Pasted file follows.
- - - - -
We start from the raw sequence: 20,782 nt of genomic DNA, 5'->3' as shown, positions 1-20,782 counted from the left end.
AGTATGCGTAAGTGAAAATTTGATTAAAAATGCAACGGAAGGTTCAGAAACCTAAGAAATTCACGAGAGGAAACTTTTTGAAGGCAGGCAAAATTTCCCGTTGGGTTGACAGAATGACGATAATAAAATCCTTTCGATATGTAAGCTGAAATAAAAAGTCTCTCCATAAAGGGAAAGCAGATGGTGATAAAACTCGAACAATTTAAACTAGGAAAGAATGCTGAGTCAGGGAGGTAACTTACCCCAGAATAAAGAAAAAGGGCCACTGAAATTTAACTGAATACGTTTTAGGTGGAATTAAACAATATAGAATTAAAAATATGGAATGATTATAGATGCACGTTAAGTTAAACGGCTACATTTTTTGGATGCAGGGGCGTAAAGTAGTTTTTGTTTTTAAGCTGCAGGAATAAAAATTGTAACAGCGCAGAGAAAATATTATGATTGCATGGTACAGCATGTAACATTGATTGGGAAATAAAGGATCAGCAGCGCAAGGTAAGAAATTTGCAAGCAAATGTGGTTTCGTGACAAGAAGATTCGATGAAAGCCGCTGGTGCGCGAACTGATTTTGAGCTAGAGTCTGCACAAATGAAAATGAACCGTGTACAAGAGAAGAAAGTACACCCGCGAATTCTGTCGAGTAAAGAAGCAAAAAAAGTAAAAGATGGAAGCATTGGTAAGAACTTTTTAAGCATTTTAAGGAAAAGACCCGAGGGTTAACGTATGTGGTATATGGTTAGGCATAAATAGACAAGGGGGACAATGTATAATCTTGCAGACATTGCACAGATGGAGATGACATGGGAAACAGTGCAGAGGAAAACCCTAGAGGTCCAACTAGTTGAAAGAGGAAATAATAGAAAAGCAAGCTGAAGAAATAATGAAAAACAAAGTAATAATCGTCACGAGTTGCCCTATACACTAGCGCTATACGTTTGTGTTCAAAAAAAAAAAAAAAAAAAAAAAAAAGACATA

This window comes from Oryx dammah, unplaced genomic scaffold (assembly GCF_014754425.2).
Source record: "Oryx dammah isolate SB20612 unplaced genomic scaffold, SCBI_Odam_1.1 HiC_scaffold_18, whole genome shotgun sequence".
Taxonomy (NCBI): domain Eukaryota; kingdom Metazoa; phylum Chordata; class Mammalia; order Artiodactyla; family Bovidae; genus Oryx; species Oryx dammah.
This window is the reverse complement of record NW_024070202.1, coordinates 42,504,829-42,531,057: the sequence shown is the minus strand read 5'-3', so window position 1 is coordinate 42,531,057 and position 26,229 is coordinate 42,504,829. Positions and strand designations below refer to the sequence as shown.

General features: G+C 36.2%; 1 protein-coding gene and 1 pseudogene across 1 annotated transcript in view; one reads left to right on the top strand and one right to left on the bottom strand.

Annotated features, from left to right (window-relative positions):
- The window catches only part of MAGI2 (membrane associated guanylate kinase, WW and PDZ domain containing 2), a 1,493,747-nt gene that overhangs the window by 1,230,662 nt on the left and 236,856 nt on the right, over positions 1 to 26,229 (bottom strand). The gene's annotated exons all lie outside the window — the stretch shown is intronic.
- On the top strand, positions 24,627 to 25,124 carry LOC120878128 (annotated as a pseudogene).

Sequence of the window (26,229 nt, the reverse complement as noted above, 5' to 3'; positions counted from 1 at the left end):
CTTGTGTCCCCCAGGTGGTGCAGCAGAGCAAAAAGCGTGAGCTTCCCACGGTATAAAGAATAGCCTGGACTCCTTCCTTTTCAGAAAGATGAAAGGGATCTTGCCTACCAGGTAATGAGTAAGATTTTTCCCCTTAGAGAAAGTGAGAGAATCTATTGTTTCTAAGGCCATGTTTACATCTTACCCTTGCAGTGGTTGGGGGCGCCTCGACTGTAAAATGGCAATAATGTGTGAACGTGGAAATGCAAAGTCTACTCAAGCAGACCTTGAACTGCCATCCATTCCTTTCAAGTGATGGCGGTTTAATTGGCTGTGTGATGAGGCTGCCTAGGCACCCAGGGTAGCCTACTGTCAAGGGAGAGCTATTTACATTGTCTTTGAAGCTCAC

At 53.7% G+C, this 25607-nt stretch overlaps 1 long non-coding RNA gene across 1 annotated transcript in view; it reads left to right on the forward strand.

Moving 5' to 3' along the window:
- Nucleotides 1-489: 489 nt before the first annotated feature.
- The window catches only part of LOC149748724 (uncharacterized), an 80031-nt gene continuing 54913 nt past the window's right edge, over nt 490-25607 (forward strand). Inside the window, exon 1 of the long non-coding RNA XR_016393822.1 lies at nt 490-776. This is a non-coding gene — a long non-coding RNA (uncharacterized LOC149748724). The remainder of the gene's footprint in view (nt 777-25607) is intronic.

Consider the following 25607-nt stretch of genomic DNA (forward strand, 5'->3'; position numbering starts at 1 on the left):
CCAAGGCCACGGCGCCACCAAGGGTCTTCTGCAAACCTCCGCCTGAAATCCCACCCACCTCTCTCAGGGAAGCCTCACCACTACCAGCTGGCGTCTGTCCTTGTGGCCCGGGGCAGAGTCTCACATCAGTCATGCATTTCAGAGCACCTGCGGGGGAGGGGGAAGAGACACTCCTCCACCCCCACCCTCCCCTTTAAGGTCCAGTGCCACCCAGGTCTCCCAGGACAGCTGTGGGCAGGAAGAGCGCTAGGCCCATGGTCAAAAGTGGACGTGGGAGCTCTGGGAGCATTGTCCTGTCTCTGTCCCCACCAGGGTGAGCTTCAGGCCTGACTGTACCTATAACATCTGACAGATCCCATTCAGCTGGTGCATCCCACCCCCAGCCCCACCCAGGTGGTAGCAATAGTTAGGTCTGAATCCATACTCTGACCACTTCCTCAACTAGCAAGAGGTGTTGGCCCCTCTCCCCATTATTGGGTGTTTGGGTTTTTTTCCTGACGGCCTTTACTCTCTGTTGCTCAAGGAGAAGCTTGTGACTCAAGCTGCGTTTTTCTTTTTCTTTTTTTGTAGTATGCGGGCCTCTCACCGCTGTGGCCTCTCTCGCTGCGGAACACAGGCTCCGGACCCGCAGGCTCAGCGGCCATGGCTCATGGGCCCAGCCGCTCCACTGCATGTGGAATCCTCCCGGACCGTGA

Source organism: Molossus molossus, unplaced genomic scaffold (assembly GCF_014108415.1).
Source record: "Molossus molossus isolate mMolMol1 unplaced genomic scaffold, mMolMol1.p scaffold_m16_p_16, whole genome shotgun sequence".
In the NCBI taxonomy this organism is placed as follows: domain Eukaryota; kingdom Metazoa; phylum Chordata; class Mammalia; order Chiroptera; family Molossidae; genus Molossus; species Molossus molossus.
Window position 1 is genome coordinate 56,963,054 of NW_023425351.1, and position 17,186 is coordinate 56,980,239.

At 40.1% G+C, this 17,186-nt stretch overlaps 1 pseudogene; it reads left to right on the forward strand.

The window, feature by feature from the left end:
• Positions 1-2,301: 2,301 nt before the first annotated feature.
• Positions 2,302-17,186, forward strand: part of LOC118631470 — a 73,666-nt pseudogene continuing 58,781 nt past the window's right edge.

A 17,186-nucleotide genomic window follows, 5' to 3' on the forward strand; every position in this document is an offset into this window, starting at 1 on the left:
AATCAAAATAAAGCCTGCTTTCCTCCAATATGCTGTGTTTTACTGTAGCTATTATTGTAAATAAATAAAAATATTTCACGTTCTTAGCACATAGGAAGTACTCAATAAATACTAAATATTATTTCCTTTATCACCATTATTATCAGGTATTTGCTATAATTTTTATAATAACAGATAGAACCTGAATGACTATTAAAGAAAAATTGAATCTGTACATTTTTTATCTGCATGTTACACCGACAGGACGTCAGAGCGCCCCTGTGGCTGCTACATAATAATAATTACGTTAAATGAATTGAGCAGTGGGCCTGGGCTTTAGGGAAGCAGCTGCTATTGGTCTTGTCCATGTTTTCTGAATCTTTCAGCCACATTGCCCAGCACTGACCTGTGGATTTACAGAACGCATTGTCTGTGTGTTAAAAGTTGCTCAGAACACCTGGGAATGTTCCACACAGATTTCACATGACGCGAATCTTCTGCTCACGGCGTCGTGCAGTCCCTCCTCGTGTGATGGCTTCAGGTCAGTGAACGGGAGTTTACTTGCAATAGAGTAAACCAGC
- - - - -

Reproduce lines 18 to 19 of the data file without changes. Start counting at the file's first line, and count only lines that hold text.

CCAAGGCCACGGCGCCACCAAGGGTCTTCTGCAAACCTCCGCCTGAAATCCCACCCACCTCTCTCAGGGAAGCCTCACCACTACCAGCTGGCGTCTGTCCTTGTGGCCCGGGGCAGAGTCTCACATCAGTCATGCATTTCAGAGCACCTGCGGGGGAGGGGGAAGAGACACTCCTCCACCCCCACCCTCCCCTTTAAGGTCCAGTGCCACCCAGGTCTCCCAGGACAGCTGTGGGCAGGAAGAGCGCTAGGCCCATGGTCAAAAGTGGACGTGGGAGCTCTGGGAGCATTGTCCTGTCTCTGTCCCCACCAGGGTGAGCTTCAGGCCTGACTGTACCTATAACATCTGACAGATCCCATTCAGCTGGTGCATCCCACCCCCAGCCCCACCCAGGTGGTAGCAATAGTTAGGTCTGAATCCATACTCTGACCACTTCCTCAACTAGCAAGAGGTGTTGGCCCCTCTCCCCATTATTGGGTGTTTGGGTTTTTTTCCTGACGGCCTTTACTCTCTGTTGCTCAAGGAGAAGCTTGTGACTCAAGCTGCGTTTTTCTTTTTCTTTTTTTGTAGTATGCGGGCCTCTCACCGCTGTGGCCTCTCTCGCTGCGGAACACAGGCTCCGGACCCGCAGGCTCAGCGGCCATGGCTCATGGGCCCAGCCGCTCCACTGCATGTGGAATCCTCCCGGACCGTGA

Source organism: Molossus molossus, unplaced genomic scaffold (assembly GCF_014108415.1).